Some people are just naturally drawn to the camera. Even with the mask on, you can see it in their eyes, in the energy that they give off. This man is smiling, vulnerable and completely in the moment.

Enroute, we make a pit stop at a wet market catering to migrant workers on their way back to their dorms after work. 

“It was nice to see what the workers would buy from the market. Their shopping choices are very basic and functional. Vegetables. Spices. Rice. Simple stuff to cook.”

At every stop, the camera only manages to catch a brief glimpse of these mens’ lives. The rest is obscured.  

Halfway through our cycle, we stumble upon an unlikely Hindu temple.  A flock of chickens strut outside the temple grounds.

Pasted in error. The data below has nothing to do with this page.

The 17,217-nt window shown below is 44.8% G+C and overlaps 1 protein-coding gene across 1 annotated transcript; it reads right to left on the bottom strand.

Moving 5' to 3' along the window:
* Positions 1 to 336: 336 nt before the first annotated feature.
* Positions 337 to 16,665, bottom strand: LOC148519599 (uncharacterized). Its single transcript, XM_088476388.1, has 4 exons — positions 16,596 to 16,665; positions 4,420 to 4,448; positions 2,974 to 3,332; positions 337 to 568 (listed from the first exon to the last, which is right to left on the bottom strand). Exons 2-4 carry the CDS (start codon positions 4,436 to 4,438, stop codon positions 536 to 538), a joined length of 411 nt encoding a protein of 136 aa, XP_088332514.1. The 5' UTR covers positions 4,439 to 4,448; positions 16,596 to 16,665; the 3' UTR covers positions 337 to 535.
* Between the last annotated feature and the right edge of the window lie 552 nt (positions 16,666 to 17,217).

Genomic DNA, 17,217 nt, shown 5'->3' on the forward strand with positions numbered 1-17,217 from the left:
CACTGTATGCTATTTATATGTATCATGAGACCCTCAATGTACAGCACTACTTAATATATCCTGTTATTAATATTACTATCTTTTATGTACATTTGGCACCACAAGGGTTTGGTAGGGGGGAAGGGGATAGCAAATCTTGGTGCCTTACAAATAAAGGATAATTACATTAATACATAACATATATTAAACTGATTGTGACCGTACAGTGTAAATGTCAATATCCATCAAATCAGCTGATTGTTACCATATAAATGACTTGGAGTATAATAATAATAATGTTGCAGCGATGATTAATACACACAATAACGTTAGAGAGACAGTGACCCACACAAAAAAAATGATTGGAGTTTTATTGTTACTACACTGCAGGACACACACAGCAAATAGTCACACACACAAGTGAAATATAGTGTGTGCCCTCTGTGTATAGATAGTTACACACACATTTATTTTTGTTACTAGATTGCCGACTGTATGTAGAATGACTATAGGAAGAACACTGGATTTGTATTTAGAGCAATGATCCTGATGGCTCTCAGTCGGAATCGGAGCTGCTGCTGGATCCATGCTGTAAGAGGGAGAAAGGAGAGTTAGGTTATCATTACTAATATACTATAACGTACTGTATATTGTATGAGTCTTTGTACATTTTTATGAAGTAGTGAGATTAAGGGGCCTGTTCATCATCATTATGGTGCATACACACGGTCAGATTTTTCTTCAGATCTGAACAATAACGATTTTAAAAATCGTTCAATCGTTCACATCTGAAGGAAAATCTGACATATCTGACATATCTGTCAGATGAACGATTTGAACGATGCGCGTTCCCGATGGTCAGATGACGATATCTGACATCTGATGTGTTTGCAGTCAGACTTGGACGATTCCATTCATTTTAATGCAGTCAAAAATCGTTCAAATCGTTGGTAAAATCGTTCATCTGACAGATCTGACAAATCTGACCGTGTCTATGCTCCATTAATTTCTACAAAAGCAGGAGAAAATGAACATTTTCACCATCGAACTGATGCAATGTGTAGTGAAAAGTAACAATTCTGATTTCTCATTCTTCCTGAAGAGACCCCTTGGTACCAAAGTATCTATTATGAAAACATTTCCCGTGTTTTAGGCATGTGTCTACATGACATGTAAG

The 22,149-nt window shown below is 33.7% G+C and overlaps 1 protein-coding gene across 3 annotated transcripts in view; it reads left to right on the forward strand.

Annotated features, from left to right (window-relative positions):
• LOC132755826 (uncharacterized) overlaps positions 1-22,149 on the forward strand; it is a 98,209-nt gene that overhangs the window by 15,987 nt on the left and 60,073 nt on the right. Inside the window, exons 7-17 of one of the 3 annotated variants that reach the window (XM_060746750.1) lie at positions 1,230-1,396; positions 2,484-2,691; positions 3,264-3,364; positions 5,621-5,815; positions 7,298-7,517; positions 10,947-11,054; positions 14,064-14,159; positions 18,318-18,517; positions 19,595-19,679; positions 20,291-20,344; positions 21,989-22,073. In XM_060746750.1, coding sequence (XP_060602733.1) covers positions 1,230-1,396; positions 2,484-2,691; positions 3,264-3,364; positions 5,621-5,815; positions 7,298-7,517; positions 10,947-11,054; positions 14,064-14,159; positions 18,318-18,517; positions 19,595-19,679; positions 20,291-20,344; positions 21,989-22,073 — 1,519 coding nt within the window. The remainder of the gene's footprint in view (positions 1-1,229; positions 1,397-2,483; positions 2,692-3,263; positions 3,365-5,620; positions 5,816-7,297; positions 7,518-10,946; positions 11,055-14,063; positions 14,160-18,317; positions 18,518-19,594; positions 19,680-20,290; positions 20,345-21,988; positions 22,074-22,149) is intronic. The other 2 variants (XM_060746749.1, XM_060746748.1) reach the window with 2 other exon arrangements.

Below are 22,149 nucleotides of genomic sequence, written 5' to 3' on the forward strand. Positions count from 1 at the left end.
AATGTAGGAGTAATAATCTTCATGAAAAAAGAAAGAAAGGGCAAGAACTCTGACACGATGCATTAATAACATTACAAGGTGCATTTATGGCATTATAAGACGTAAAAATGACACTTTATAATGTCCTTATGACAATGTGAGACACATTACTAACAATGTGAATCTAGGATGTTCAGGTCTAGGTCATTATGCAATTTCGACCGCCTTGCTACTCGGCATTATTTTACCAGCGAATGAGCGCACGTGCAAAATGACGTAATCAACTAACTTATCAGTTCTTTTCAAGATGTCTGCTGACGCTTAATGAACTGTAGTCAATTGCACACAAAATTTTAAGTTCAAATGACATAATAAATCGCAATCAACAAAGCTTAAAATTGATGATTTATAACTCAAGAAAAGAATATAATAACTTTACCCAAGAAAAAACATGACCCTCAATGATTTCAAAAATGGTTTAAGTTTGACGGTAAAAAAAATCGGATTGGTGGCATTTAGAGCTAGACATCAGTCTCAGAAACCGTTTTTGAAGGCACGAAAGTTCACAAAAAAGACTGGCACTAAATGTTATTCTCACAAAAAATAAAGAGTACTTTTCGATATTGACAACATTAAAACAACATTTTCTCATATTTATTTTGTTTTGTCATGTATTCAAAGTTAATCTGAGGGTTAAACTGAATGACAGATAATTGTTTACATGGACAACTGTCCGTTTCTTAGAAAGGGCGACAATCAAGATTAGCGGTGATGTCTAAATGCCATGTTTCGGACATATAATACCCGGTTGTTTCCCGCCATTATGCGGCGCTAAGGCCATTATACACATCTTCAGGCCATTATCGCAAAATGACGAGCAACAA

Feline and I hesitate at the entrance, until a young Indian couple waves us in. 

“Are you sure?” I ask.  

“No problem, brother.” 

At the altar, we watch the couple pour milk over a dark polished stone, without understanding why. 

For some reason, I don’t feel like asking. 

Feline also doesn’t take any photos. She tells me afterwards that she was feeling self-conscious. 

Which is just as well, I think. Some things should remain sacred. 

3. Kopitiam objects

This is an ordinary scene at an ordinary coffee shop. You can tell the type of clientele who eat here from the empty dishes at the tray return station. Here we have Chinese uncles eating claypot rice and day-drinking Tiger Beer. 

The camera doesn’t judge. This is their daily life. 

4. Conversations 

The most common sight in Sungei Kadut is seeing the interplay between nature and industry.  

“The cranes look like they’re blending in with the trees,” says Feline.